Over the past few months Jafari’s assertions have been borne out. As Kerry emphasized, Iran has sent numerous weapons consignments to the Houthis in Yemen. These have included AK-47 assault rifles, rocket-propelled grenade launchers, PKM general-purpose machineguns, PKM spare barrels, and 60-mm mortar tubes.7 The many seizures of weapons (apparently not all the shipments have been intercepted) by foreign naval forces operating in the region indicate that the West is conducting close intelligence surveillance of Iran’s activity. The West thereby seeks to calm the Gulf States and particularly Saudi Arabia as its battles the Houthi rebels on its southern border with Yemen. The rebels have sometimes fired rockets and even SCUD missiles into Saudi territory and are also trying to hit sensitive oil facilities.
In March 2016, the Lebanese and Gulf media reported that Hizbullah missile and rocket experts were training and assisting the Houthi rebels with precision barrages at Saudi territory and force concentrations of the Saudi-led coalition operating in Yemen. Some of the rockets are locally produced.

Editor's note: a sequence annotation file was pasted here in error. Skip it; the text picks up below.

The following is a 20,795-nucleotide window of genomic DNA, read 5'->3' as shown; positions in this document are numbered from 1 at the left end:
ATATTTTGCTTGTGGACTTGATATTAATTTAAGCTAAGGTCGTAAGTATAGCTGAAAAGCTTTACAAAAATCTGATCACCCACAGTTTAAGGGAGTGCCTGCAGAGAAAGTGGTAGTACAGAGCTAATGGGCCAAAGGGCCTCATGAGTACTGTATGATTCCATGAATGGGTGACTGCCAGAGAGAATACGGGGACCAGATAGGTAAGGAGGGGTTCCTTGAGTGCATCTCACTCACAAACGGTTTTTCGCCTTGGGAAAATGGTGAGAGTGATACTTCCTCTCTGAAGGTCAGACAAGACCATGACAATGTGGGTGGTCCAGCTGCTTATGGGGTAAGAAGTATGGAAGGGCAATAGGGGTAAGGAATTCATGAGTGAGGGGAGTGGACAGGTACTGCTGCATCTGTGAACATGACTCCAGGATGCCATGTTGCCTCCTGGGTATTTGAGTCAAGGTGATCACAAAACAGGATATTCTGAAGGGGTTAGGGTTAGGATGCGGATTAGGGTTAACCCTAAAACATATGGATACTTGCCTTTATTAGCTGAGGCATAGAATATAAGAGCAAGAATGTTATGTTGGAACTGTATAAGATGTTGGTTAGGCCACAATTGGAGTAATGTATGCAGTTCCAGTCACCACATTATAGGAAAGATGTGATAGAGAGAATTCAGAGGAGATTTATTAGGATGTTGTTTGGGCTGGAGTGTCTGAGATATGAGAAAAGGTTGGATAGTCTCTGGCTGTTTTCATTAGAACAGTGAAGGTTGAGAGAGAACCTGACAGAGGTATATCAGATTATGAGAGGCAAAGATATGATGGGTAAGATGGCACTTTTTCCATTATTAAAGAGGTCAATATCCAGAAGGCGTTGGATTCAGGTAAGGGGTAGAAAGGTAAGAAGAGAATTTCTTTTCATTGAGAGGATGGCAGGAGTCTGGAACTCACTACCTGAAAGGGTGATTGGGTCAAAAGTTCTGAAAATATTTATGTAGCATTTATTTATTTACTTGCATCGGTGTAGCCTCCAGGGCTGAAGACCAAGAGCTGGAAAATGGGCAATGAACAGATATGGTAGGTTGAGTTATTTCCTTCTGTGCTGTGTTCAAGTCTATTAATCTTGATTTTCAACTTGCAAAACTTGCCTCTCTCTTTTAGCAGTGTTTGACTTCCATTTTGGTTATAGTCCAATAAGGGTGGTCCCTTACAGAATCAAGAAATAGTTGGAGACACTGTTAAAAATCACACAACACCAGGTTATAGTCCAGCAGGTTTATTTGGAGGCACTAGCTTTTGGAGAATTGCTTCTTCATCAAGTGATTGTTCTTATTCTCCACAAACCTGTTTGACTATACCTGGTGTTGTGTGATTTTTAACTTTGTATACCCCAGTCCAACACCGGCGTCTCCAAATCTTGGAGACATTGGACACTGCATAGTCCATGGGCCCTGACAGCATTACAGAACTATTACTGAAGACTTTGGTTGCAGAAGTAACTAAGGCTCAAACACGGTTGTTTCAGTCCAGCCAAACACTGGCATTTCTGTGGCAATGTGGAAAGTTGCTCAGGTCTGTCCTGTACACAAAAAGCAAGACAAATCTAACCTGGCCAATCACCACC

According to media claims, senior officers of Hizbullah rocket and missiles units in Yemen had been killed.8, 9 The Hizbullah-affiliated media in Lebanon announced the deaths of the operatives in the missile units but did not give details on their roles, stating only that they had “fulfilled their holy jihadist duty against the Wahabi infidel mercenaries.10, 11 In addition, Iran keeps funneling advanced antitank weapons to the Houthis with which to hit tanks of the Saudis and their coalition in Yemen.12
Although Iranian conservatives and the IRGC may have lost their “no negotiations” battle over the nuclear deal, they are determined to show that they are still guided by the values of the revolution and the imperative to take it to its next stages. Akbar Hashemi Rafsanjani continues to be the IRGC’s nemesis, and remains influential despite their ongoing efforts to counteract him. His March 23, 2016, tweet (which was subsequently deleted) that “The world belongs to dialogue and not to missiles” was harshly criticized by Khamenei, who responded on Twitter: “That some inside say tomorrow world is of negotiation, not world of missiles, if said unwarily, it’s unawareness; otherwise it’s treason.” Khamenei added: “Islamic Republic must use all means. I support political talks in global issues, but not with everyone. Today is era of both missile & talk.”14